Land Reform and Institutional Change in China
By Peter Ho
Routledge – 2005 – 348 pages
Developmental Dilemmas singles out land as an object of study and places it in the context of one of the world's largest and most populous countries undergoing institutional reform: the People's Republic of China. The book demonstrates that private property protected by law, the principle of 'getting-the-prices-right', and the emergence of effectively functioning markets are the outcome of a given society's historical development and institutional fabric. Peter Ho argues that the successful creation of new institutions hinges in part on choice and timing in relation to the particular constellation of societal, economic, political and cultural parameters. Disregarding these could result in rising inequality, bad land stewardship, and the eruption of land-related grievances.
Preface Introduction Restructuring Property Rights in China: The Chicken of Institutions or the Egg of Reforms? Part 1: Institutional Change, Politics and Administration 1. Property Rights and Land in Ex-Socialist States: Lessons of Transition for China 2. Land Use Rights: Legal Perspectives and Pitfalls for Land Reform 3. The Politics of Rural Land Use Planning Part 2: Land Tenure and Economic Relations 4. Land Tenure in China: Facts, Fictions and Issues 5. Market versus Administrative Reallocation of Land: An Econometric Analysis 6. Regional Differences in Land Holdings and Land Use: Analyzing the First Agricultural Census 7. What Drives Land Fragmentation? Theoretical Approaches and Empirical Analysis 8. Collective Landownership and its Role in Rural Industrialization Part 3: Rethinking Property Rights: Natural Resources and Gender 9. Property Rights Reform in Pastoral Areas: Dilemmas on the Road to the Household Ranch 10. Collective Forests and Forestland: Physical Asset Rights versus Economic Rights 11. Gender, Landlessness and Equity in Rural China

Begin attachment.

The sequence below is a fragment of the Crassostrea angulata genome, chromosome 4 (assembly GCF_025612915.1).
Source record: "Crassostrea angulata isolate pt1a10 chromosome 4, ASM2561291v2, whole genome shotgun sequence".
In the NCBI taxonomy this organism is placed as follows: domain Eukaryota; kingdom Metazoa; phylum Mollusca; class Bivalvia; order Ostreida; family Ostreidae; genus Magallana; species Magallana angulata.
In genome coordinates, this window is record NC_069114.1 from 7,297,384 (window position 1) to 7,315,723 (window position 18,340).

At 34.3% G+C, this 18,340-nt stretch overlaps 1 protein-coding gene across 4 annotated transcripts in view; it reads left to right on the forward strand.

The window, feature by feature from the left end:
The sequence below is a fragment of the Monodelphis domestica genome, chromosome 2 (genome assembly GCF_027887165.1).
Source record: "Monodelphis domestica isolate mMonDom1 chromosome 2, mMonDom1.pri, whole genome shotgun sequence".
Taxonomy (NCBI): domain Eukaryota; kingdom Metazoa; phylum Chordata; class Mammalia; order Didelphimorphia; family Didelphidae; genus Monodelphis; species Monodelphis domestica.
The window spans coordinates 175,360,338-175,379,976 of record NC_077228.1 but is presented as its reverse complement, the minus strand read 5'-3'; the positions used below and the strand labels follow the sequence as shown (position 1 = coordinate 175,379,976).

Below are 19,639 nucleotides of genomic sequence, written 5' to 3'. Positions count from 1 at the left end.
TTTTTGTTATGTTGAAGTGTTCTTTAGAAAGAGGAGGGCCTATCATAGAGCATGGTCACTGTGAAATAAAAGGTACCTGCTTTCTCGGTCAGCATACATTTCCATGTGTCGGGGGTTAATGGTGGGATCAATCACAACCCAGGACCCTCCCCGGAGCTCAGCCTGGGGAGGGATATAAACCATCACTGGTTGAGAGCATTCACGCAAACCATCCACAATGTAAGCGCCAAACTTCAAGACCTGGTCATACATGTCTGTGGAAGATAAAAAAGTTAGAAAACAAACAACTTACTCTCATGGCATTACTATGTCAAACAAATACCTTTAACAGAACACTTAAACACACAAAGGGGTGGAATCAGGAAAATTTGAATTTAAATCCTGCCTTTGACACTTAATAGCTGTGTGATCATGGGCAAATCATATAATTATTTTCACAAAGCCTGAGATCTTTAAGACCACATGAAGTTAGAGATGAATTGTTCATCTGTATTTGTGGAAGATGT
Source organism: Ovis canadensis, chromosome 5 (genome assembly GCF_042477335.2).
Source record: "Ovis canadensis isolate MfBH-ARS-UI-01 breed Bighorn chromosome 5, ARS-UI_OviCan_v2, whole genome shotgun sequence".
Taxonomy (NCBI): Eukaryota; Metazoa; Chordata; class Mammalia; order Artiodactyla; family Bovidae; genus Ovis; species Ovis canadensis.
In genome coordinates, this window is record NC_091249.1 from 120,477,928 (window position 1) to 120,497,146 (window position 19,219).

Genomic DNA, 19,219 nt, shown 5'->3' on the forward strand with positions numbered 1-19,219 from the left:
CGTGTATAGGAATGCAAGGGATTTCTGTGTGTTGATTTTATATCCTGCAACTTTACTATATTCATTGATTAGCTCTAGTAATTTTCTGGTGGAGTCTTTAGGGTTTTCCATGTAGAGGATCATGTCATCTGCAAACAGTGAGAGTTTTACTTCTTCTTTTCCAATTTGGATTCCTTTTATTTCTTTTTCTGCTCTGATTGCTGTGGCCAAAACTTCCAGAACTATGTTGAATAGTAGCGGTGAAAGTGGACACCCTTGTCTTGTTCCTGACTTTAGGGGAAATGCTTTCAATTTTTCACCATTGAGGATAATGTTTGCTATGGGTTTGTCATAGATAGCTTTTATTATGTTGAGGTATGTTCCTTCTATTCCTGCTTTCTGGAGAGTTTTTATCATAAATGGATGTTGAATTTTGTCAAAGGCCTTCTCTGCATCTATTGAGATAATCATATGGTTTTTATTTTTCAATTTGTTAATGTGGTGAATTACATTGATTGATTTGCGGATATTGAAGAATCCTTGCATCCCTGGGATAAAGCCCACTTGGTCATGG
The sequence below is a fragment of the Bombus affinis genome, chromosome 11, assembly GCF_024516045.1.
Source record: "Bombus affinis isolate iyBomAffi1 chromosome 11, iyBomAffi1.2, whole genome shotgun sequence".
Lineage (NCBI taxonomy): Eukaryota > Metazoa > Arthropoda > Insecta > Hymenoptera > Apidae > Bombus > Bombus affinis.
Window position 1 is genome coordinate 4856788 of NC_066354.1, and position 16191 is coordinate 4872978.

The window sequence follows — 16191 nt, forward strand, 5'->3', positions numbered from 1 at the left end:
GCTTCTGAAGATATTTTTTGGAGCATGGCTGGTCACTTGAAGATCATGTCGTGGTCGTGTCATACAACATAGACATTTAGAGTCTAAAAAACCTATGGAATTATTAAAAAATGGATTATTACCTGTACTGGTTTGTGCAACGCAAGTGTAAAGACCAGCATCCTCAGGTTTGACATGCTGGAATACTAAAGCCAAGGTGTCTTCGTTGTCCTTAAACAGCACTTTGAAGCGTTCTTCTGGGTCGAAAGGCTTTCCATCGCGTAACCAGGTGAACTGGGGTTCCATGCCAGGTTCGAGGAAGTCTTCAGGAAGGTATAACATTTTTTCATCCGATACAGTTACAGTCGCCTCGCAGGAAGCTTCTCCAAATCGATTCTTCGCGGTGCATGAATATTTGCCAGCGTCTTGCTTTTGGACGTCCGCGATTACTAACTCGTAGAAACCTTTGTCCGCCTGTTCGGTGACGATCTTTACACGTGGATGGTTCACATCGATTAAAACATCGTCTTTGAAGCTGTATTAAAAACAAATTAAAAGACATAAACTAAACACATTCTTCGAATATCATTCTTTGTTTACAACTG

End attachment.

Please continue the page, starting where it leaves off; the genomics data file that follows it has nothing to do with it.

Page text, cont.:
Peter Ho is Professor of International Development Studies and concurrent Director of the Centre for Development Studies at the University of Groningen, The Netherlands. He is member of the Academic Committee of the International Institute for Asian Studies in Leiden and member of the Steering Committee of the European Conference on Agriculture and Rural Development in China.